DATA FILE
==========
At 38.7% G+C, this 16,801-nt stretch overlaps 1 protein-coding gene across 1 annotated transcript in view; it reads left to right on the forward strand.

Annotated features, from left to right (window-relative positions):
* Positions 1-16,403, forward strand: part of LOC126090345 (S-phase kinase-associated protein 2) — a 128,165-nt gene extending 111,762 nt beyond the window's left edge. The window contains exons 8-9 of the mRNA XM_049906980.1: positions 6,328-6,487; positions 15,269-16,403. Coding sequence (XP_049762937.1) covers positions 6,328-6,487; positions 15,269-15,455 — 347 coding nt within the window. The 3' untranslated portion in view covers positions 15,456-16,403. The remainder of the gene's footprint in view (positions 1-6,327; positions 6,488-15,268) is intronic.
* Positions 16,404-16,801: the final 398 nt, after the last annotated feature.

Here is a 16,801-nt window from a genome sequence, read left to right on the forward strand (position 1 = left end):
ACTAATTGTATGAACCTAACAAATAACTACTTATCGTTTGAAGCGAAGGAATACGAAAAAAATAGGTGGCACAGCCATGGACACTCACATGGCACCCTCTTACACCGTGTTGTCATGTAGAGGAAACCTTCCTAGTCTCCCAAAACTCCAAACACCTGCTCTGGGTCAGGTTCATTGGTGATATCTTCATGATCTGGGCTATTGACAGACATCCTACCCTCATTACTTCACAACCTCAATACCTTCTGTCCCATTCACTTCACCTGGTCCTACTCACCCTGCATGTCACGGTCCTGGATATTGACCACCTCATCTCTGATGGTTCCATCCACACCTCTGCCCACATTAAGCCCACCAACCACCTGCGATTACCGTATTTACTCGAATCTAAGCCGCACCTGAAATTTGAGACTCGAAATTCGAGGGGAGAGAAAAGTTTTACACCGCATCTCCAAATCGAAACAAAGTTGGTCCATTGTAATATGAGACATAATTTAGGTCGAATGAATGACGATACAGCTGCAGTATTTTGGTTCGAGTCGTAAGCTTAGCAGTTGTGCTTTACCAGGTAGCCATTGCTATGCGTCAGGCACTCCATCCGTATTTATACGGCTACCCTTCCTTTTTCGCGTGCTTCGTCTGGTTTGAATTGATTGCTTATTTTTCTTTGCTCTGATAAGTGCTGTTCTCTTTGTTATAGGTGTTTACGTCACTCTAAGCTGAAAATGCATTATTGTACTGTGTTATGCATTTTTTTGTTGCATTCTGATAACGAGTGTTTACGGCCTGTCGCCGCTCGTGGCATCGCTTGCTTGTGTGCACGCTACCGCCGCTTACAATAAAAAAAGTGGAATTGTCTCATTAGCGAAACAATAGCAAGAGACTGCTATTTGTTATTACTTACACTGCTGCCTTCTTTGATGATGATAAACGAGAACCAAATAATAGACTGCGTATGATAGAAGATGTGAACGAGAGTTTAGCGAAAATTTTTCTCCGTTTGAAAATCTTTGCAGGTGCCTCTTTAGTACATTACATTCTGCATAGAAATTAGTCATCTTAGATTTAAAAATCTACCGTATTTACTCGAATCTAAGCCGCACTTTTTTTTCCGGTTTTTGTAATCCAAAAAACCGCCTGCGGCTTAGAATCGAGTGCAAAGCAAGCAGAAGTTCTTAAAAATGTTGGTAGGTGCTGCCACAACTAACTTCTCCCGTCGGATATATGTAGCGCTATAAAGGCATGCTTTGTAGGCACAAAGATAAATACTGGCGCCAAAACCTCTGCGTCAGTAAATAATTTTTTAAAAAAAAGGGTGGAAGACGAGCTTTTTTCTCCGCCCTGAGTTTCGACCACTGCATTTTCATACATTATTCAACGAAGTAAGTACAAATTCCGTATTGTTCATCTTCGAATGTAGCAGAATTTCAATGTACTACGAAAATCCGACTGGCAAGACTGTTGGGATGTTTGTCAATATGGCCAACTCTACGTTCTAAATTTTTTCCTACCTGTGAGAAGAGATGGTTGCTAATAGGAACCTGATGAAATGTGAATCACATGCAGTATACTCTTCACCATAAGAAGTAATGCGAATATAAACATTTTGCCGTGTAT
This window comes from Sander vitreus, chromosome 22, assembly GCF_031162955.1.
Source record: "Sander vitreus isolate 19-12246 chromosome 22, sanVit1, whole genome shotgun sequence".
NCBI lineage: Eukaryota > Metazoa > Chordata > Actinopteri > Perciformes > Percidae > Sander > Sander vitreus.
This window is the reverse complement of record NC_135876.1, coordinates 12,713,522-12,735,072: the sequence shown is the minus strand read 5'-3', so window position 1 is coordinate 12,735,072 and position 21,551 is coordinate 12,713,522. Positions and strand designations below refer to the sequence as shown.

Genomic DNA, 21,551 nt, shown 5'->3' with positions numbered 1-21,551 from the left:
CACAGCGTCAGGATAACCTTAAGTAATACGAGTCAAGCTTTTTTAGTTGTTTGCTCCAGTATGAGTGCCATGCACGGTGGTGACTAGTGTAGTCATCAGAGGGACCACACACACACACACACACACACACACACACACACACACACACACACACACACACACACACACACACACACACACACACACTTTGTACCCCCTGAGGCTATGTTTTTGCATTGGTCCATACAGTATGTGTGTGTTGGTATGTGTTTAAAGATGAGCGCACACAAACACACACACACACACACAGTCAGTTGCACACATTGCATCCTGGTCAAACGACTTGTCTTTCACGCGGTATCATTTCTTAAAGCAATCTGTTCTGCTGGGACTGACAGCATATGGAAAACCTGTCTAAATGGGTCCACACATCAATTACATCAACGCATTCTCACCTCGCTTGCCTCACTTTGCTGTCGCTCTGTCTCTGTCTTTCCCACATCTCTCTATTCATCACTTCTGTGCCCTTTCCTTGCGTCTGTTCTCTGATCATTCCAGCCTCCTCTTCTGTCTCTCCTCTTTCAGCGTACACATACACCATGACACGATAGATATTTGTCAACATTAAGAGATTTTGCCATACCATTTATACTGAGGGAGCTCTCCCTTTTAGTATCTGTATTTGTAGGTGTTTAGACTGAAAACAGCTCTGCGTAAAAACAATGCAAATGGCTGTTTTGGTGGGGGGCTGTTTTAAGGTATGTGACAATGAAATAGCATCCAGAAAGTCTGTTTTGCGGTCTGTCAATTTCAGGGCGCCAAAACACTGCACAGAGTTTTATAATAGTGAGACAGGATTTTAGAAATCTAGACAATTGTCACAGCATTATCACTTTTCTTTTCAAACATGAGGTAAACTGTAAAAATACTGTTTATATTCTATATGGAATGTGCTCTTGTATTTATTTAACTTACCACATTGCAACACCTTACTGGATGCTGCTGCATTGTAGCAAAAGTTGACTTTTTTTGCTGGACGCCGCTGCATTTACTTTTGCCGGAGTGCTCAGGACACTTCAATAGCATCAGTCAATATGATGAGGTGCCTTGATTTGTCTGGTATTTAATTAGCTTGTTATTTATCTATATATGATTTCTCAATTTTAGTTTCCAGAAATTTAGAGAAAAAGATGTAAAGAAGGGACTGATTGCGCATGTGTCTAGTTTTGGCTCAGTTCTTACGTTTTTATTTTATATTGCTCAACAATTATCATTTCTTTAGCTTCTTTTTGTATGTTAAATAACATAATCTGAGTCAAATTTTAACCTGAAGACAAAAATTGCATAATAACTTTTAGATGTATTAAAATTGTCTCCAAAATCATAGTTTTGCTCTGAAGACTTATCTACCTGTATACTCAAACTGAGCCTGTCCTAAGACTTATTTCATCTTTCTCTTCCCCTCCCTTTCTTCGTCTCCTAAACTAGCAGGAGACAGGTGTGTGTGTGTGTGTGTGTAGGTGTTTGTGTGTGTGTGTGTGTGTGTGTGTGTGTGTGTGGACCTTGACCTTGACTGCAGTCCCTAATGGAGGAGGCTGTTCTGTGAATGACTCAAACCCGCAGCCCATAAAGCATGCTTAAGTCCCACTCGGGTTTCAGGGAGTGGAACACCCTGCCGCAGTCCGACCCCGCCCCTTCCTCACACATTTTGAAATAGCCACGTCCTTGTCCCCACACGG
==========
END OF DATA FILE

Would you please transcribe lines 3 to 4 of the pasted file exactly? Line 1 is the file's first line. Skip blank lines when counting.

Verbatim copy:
* Positions 1-16,403, forward strand: part of LOC126090345 (S-phase kinase-associated protein 2) — a 128,165-nt gene extending 111,762 nt beyond the window's left edge. The window contains exons 8-9 of the mRNA XM_049906980.1: positions 6,328-6,487; positions 15,269-16,403. Coding sequence (XP_049762937.1) covers positions 6,328-6,487; positions 15,269-15,455 — 347 coding nt within the window. The 3' untranslated portion in view covers positions 15,456-16,403. The remainder of the gene's footprint in view (positions 1-6,327; positions 6,488-15,268) is intronic.
* Positions 16,404-16,801: the final 398 nt, after the last annotated feature.